but the market isn't. >> the tech labor market is tight, but not as much as you think. -- havingare finding employees.me finding there are some of job openings for tech and people have been wanting to get into this industry, as well as people already employed in the tech sector, they are actively looking for job opportunities because they know they are out there and pay high wages. emily: is this new generation coming through and people are realizing they are redirecting their skills and needed there. shelly: there are boot camps where you can get nontraditional trainings intact. --re's also employers employer investment in workforce training has been going down, but in the tech industry, it has been going up. becauses are training
they want to keep their employees and know how much demand there is for tech talent. emily: dive into where is hot and where is not when it comes to the tech sectors. he say people are getting retrained, but are there areas that are in demand. -- demand? shelly: the jobs and the band -- in demand are the ones that can do front and back and work. more specialized engineers that can do one programming language, they are becoming more obsolete. emily: what about the way in which we are starting to see an overall industry change trend? are we starting to see pushes and pulls coming from different parts of the world? theye u.s. going to ensure have this vast quantity of well-trained, knew areas of pools of talent coming through? islly: what is interesting that tech jobs are not changing as quickly as they are in other industries.
are's because employers looking for tech talent that have a broad range of skills. they're not looking for someone with one specific skill set. other jobs and other industries are changing faster because of the tech impact. emily: and because of technology companies in and of and him -- in and of themselves. shelly: the food industry, for example, you can't even pay with cash. you have to pay with ipads or other technology. caroline: the disruption has no end. disruptiontalk about of a different kind to a certain extent. ticketingan online company dropped. but get the analysis from tim fox who helps figure out what happened here. it has been not so bright. >> this is a website, a platform that sells tickets to a variety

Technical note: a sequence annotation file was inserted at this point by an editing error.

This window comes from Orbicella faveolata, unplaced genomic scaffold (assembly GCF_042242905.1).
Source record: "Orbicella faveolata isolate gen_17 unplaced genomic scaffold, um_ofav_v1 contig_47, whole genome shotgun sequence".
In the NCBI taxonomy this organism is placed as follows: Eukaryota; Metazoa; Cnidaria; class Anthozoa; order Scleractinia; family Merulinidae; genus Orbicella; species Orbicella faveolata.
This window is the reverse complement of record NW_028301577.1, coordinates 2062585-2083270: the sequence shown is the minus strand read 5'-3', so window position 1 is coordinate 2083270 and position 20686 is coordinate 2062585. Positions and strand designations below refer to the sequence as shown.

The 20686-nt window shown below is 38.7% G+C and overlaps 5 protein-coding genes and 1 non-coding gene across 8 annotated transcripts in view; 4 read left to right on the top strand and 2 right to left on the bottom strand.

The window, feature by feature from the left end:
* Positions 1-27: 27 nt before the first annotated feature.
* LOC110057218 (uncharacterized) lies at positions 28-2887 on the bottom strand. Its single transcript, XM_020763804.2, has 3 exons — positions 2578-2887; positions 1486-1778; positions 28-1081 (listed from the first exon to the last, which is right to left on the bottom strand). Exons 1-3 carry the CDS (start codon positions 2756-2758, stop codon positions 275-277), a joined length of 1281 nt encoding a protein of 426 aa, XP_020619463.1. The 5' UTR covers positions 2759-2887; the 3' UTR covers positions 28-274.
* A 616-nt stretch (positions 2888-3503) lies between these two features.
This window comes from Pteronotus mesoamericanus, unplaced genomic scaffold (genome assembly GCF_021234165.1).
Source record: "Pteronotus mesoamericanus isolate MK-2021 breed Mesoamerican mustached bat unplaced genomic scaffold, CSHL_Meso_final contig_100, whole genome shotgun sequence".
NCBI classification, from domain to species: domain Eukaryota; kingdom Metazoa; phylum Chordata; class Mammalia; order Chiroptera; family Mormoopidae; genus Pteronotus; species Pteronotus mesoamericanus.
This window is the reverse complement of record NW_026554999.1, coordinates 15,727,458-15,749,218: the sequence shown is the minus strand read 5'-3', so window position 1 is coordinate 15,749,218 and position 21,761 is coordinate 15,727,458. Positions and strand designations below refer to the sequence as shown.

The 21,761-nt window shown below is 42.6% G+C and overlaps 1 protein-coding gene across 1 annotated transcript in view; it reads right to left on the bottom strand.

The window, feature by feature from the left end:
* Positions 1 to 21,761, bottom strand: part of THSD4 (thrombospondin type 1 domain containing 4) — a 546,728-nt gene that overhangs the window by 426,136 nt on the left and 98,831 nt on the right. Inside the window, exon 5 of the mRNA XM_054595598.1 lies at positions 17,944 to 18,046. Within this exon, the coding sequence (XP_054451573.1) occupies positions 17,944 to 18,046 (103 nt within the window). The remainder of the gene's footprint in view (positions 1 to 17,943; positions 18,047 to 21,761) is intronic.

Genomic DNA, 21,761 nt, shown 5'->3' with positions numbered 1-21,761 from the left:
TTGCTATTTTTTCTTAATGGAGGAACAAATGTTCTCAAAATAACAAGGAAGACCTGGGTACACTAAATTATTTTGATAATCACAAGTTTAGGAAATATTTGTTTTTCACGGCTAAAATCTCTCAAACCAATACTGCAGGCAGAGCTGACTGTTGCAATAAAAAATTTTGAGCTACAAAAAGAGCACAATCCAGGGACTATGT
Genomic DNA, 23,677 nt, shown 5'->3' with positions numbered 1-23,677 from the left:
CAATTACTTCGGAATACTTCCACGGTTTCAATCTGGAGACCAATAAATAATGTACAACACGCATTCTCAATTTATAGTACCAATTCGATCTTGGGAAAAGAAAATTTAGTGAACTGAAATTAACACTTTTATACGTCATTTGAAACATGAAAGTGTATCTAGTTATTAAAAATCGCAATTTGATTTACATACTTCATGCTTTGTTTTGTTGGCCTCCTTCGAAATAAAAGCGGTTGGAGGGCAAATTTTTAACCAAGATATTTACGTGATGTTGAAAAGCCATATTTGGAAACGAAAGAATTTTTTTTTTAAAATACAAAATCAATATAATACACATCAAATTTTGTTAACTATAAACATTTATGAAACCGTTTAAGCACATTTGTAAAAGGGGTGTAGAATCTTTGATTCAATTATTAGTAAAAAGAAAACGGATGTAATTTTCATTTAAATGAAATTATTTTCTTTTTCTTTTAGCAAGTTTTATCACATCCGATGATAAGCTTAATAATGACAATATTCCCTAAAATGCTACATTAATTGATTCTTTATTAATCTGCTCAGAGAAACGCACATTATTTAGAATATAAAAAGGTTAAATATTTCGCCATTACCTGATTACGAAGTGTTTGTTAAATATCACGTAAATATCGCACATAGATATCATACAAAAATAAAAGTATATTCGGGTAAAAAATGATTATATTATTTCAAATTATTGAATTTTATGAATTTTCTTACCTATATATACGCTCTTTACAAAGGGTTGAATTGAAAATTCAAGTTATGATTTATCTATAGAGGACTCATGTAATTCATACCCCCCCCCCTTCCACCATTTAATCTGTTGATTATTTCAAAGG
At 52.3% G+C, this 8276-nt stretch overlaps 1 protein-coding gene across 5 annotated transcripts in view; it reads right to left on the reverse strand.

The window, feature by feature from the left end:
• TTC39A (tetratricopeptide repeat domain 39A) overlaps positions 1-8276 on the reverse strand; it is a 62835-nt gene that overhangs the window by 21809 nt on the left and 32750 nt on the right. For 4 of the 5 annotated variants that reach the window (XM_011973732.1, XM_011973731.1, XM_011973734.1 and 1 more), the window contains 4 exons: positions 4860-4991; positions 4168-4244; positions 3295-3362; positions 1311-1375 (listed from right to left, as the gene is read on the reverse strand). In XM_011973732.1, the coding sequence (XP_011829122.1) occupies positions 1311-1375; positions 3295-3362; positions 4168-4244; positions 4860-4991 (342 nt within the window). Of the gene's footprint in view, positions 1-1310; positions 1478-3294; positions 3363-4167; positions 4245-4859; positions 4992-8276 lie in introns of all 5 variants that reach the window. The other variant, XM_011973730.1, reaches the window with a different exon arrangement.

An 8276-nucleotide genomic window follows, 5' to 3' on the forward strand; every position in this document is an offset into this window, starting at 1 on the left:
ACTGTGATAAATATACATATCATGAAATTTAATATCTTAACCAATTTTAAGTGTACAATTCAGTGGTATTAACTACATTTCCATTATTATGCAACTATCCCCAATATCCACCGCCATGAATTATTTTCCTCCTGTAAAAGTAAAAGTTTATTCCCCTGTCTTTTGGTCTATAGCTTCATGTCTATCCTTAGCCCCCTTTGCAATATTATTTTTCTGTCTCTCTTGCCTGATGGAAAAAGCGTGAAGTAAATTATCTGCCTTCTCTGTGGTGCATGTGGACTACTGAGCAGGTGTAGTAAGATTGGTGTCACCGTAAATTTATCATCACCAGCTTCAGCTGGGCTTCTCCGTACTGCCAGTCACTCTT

of different shows that you want to see. you want to go to a broadway show, a theme, whatever it is. they have a lot of competition and are not making any money. there is that the refrain that if you want people to buy your stock, you should probably be showing them that you have a plan to make money. they did an acquisition, are trying to integrate that, but there is a lot of competition with companies like stuff up and ticketmaster and so on. the traditional way of buying tickets, which is to go to the box office. people do that and resell them. there is a whole gray market as well. as far as this particular company is concerned, analysts are coming out today saying maybe not so fast. they have to figure out a way to start turning a profit. caroline: it's interesting that stuff up was in the press as well this week. ebay tore calling on
diversify itself out. pimm: right, you have the activist investors in ebay saying we really want to split the company into its different parts because we think, that's way, it will unlock more value for shareholders like paypal a couple of years. caroline: you mentioned the analysts. few downgrades and concerns. how could we see this company fort to set itself up profitability. pimm: i don't know the internal workings for the company, but this is an area that is undergoing the disruption you are just talking about when it has to do with technology. of thelity to access all seats you want or the venues that you want to plan a vacation, holiday, or even in your home city, that is something -- i know this makes me feel quite old, but going back a dozen years, that was